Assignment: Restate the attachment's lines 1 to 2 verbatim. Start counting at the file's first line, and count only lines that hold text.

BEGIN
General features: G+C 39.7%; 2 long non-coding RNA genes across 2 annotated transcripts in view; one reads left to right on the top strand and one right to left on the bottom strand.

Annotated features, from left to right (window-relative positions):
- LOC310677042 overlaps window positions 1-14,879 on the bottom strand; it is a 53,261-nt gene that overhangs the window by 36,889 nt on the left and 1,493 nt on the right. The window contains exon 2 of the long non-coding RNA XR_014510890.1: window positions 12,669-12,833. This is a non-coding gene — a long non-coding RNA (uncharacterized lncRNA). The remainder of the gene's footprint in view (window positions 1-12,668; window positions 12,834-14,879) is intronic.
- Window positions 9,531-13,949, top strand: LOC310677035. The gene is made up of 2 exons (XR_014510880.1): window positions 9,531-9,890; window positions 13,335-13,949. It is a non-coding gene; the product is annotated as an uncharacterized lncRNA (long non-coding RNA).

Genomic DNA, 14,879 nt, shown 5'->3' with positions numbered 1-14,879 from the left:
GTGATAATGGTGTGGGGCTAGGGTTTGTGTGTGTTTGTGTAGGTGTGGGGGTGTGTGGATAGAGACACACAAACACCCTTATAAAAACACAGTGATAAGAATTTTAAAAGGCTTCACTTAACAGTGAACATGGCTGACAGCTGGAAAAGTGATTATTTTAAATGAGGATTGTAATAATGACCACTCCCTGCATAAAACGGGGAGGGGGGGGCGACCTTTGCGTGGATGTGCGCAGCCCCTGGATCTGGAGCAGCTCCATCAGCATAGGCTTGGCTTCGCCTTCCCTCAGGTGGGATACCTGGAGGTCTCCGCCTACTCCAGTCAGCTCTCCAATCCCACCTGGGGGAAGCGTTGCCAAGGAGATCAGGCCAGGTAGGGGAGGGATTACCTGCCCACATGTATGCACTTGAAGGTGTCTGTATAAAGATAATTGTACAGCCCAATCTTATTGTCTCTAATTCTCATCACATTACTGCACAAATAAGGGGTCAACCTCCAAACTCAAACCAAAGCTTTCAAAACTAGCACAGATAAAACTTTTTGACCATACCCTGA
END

General features: G+C 39.7%; 2 long non-coding RNA genes across 2 annotated transcripts in view; one reads left to right on the top strand and one right to left on the bottom strand.

Annotated features, from left to right (window-relative positions):